La Conner has a lot going on for a town of fewer than 1,000 residents: the Swinomish Channel where you can paddle a kayak or just watch the boats go by; waterfront shops and restaurants; farmer’s markets; daffodils and tulips. But one of the most intriguing aspects of the village is its love of the arts. Whether you visit for an afternoon or a few days, set aside some time to take an art walk in La Conner.
John Leaver holds Position 2 on the Town Council and is the liaison to the Arts Commission as well. We strolled together to have a chat about some of the pieces on display in town. “I’m not an artist myself,” John is quick to say, “but I’ve been the liaison between town government and the Arts Commission for some time.”
Play at La Conner Waterfront Park
A downloaded copy of the current Art Walking Tour map in hand, we began at La Conner Waterfront Park under the iconic Rainbow Bridge. This is an ideal place to start out, especially if you have kids in tow. There are picnic spots and the art you’ll find here is designed for climbing. There’s a 13-foot salmon slide created by Tom Jay, the late Chimacum sculptor who also made one for Carkeek Park in Seattle. Three more climb-able sculptures cast in concrete—a tug boat, a canoe and a wheel—are meant to unite the Swinomish Indian Tribal Community with local residents engaged in channel commerce.
Up the 2nd Street Hill
We headed north back into town and up 2nd Street. “La Connor invites local artists to display one of their works for a minimum of two years,” says John. This way, the pieces can be appreciated and perhaps purchased. Sometimes the town purchases a piece, sometimes a private party buys one and occasionally a community member will purchase a work and donate it to the town’s collection.
At the top of the Benton Street stairs, we find Conical Consonance 3, a piece created in steel by Richard Nash. Just down a block at Second Street and Washington Avenue is another steel work, Continuity II by Jan Hoy. Both are owned by the town. “There are a few examples of artwork in ‘Corten Steel,’” John points out. This is a type of alloy that, “takes on a rusty, weathered look quickly but retains its integrity,” he adds.
Stop by MoNA
Making our way to 1st Street, we stop in at the Museum of Northwest Art, where Christine Pearson shows us around. The museum is dedicated to the works of the Northwest School, a style of modern art pursued by four leading artists and their followers in the middle of the last century in the Seattle area and here in Skagit County. These modernists were influenced by flavors of the Pacific Northwest from Native American and Asian culture as well as by the natural world.
One of the “big four” of the Northwest School, the late Guy Anderson, was acquainted with La Conner’s mayor, Ramon Hayes. Today Ramon makes it a point to prioritize art as one attribute that makes his town unique. “You can’t overstate the value public art brings to our town,” he says. “Art has always been part of the fabric of La Conner.”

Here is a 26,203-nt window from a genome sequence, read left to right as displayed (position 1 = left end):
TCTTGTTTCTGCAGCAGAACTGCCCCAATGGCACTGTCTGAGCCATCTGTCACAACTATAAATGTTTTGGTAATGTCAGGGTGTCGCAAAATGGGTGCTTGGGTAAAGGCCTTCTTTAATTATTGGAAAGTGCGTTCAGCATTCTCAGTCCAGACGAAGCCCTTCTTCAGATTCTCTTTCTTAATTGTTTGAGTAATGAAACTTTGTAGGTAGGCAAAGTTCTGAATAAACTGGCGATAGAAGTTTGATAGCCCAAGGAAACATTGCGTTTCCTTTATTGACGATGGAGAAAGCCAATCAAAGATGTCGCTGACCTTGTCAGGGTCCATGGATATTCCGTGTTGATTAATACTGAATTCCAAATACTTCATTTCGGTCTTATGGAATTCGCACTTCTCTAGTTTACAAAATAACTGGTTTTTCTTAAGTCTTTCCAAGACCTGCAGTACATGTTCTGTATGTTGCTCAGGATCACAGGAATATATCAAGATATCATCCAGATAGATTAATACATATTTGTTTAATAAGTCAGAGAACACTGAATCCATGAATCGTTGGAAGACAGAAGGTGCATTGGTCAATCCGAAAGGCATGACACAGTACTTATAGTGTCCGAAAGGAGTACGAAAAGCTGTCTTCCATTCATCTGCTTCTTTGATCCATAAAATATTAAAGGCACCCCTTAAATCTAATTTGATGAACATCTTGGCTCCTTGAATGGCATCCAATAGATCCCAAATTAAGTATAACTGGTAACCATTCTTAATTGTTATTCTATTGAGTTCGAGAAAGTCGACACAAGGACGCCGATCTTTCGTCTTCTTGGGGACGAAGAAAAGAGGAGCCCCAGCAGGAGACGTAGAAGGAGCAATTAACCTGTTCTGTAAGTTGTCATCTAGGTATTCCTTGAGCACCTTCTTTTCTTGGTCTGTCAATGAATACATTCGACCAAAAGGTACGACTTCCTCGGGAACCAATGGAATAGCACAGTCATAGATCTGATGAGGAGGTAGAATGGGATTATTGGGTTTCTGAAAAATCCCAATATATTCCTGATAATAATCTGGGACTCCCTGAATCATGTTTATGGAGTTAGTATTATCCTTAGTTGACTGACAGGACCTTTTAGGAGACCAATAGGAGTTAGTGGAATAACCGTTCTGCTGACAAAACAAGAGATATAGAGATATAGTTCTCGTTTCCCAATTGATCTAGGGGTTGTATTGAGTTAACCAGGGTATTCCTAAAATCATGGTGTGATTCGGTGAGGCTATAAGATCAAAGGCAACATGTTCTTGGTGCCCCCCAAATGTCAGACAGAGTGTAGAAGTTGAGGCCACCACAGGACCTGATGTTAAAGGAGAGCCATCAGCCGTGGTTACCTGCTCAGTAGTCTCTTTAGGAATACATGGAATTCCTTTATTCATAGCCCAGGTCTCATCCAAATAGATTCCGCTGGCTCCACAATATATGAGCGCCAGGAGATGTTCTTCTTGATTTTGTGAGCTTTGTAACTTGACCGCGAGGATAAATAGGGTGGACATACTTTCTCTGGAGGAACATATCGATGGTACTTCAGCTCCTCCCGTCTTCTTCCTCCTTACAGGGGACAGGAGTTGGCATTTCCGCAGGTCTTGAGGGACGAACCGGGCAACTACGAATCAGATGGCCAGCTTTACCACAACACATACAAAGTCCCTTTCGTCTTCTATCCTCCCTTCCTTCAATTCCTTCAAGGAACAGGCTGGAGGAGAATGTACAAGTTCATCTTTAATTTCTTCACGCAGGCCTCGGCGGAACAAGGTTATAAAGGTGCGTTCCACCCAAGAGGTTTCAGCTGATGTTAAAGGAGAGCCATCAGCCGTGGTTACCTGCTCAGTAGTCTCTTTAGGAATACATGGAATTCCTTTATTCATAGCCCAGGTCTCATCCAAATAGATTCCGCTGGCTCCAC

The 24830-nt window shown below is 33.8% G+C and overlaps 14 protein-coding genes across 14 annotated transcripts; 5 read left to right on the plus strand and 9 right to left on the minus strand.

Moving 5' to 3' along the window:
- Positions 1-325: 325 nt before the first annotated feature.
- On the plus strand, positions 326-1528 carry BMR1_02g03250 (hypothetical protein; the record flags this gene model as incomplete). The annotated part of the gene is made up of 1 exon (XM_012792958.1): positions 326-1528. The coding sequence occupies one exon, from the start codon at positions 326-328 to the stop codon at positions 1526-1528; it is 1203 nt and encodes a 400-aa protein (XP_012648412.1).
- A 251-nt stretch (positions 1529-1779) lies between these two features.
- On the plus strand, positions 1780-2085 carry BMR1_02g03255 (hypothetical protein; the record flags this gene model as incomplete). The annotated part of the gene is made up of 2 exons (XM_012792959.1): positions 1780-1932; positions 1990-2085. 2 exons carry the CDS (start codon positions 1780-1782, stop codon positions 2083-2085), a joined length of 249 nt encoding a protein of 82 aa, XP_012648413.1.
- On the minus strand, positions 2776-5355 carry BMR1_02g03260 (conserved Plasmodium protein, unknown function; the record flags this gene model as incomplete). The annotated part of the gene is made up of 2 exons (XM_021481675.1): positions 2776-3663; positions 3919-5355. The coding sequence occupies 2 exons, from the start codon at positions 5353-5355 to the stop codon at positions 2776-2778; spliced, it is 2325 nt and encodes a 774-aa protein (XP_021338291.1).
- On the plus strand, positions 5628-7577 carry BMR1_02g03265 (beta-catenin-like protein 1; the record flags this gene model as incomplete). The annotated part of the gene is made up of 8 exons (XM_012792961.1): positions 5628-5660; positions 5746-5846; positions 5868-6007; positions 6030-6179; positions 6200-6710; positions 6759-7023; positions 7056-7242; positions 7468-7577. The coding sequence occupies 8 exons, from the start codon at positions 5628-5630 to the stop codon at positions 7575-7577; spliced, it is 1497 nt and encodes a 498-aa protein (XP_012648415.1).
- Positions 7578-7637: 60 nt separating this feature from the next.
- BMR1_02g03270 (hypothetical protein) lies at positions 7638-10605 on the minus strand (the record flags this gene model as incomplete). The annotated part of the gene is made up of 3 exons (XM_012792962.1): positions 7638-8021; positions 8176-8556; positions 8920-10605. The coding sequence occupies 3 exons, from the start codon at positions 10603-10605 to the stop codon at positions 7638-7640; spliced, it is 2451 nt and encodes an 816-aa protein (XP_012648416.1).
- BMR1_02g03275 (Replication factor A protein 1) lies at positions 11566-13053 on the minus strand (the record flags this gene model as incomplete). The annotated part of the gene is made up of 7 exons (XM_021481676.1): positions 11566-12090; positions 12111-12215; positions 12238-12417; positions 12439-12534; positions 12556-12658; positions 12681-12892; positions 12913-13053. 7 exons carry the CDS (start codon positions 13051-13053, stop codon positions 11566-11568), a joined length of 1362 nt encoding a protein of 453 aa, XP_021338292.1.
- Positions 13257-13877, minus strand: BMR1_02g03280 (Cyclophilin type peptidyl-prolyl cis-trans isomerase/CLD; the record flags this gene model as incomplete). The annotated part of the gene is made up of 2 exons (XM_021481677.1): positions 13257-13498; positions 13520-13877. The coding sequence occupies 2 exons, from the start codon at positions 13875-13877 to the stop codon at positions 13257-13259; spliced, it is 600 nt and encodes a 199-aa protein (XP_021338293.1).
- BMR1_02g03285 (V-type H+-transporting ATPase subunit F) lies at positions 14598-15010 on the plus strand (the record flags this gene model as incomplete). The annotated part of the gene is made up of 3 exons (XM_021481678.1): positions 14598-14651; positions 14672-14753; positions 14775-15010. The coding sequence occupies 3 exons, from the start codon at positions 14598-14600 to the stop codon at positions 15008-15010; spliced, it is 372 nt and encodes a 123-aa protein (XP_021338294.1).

Stroll by the Water Down 1st Street
La Conner boasts several small street end parks on the water side of 1st Street. No opportunity to display art is missed. Pieces in these parks range from traditional to unique to truly quirky.
Walking south on 1st, we stop at a small stainless-steel bird perched on a rusty backhoe bucket. Surrounded by herbs and flowers, the piece by local artist Peregrine O’Gormley is called “Meek.” Passing a large steel globe, we come to another rusty composition, a fanciful Fiddler Crab by artisan blacksmith Zacaraya Leck, donated to the town by Janna Gage.
One of the more unconventional installations is three large fish fixed above a street end park near the foot of 1st Street. You can see how mixed media artist Judith Heim’s Flotsam got its name—the fish and its pal Jetsam perch above the patio along with Salmon Survival Suit by Dan Rothwell.
Say Hello to Dirty Biter
At last we come to a town favorite, the sculpture of Dirty Biter. Though he had a home, this dog with the misshapen jaw was an institution in town for years, wandering the streets during the daytime and hanging out at the La Conner Pub and Eatery, known by locals as “The Tavern,” hoping for a snack. When he was killed many years ago in a dogfight, citizens named the street end park next to his favorite restaurant in his honor. Bill Matheson created a bronze sculpture to commemorate “Our Hero.” If your dog is along for the art walk, this is a perfect photo op.
Turning left and making our way up Commercial Street, we pass a few pieces in very different mediums. There’s a soaring stainless-steel sculpture on loan to the town called Braves Ferocity near a Braille Stone and a colorful painted wooden Spirit Wheel. Continuing our trek up the hill, we pass two more metal works: The Apple Tree, tucked away in a sidewalk garden and the Eye of the Beholder at La Conner Town Hall.
There are several more sculptures on display we haven’t mentioned—you can see most in an hour or make an afternoon of it and linger a bit longer. Better still, stay a few days and take in La Conner’s many museums and galleries too.
Download your own Art Walking Tour map of La Conner public sculpture and set a date to go for a stroll.